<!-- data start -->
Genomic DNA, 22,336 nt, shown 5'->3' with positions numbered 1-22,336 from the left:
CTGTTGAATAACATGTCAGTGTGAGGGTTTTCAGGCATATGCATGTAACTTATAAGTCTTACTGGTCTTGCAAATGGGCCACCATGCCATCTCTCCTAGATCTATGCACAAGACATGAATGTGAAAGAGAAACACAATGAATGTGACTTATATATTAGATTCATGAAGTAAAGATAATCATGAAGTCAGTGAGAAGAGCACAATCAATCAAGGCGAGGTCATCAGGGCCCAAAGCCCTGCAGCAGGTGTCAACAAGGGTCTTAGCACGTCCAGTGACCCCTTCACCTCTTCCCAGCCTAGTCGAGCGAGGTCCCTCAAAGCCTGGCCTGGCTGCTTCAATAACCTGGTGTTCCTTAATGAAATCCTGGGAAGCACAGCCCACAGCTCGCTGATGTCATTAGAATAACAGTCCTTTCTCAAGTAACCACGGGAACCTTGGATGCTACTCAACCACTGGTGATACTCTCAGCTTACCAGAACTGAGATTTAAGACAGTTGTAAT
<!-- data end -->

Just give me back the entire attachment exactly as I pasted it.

Genomic DNA, 22,336 nt, shown 5'->3' with positions numbered 1-22,336 from the left:
CTGTTGAATAACATGTCAGTGTGAGGGTTTTCAGGCATATGCATGTAACTTATAAGTCTTACTGGTCTTGCAAATGGGCCACCATGCCATCTCTCCTAGATCTATGCACAAGACATGAATGTGAAAGAGAAACACAATGAATGTGACTTATATATTAGATTCATGAAGTAAAGATAATCATGAAGTCAGTGAGAAGAGCACAATCAATCAAGGCGAGGTCATCAGGGCCCAAAGCCCTGCAGCAGGTGTCAACAAGGGTCTTAGCACGTCCAGTGACCCCTTCACCTCTTCCCAGCCTAGTCGAGCGAGGTCCCTCAAAGCCTGGCCTGGCTGCTTCAATAACCTGGTGTTCCTTAATGAAATCCTGGGAAGCACAGCCCACAGCTCGCTGATGTCATTAGAATAACAGTCCTTTCTCAAGTAACCACGGGAACCTTGGATGCTACTCAACCACTGGTGATACTCTCAGCTTACCAGAACTGAGATTTAAGACAGTTGTAAT